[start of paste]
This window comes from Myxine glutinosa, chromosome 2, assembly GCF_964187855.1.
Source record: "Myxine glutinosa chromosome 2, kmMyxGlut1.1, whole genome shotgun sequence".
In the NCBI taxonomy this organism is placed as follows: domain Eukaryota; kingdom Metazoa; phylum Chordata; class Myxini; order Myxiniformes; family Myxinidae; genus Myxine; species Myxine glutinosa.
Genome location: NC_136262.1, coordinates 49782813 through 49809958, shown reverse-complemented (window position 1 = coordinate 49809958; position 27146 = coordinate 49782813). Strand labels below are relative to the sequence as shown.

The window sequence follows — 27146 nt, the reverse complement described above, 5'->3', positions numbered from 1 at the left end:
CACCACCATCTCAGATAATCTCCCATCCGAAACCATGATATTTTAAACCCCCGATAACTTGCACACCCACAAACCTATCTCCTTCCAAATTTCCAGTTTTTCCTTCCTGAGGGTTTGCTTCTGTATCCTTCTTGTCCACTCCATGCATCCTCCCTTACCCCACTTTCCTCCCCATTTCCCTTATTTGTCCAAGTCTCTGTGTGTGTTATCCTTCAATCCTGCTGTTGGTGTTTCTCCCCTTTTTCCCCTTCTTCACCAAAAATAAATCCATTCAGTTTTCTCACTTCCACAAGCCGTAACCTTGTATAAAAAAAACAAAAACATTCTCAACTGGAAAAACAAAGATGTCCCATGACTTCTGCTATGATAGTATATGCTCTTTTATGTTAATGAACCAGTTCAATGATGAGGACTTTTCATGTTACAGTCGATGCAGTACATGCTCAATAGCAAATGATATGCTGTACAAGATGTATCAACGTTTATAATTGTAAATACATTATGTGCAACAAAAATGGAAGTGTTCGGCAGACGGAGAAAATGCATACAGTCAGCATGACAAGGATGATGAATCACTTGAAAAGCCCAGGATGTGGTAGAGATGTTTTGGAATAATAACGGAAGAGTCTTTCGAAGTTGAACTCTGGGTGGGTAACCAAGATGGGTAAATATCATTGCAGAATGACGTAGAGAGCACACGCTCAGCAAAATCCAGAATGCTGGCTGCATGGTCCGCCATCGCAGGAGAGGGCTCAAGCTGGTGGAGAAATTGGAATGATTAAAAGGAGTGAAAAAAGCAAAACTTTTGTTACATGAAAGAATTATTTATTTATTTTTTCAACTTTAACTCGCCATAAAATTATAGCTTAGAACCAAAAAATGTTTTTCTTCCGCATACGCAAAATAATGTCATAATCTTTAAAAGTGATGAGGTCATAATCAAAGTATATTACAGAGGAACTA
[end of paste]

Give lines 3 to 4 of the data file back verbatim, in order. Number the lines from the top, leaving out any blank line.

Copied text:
In the NCBI taxonomy this organism is placed as follows: domain Eukaryota; kingdom Metazoa; phylum Chordata; class Myxini; order Myxiniformes; family Myxinidae; genus Myxine; species Myxine glutinosa.
Genome location: NC_136262.1, coordinates 49782813 through 49809958, shown reverse-complemented (window position 1 = coordinate 49809958; position 27146 = coordinate 49782813). Strand labels below are relative to the sequence as shown.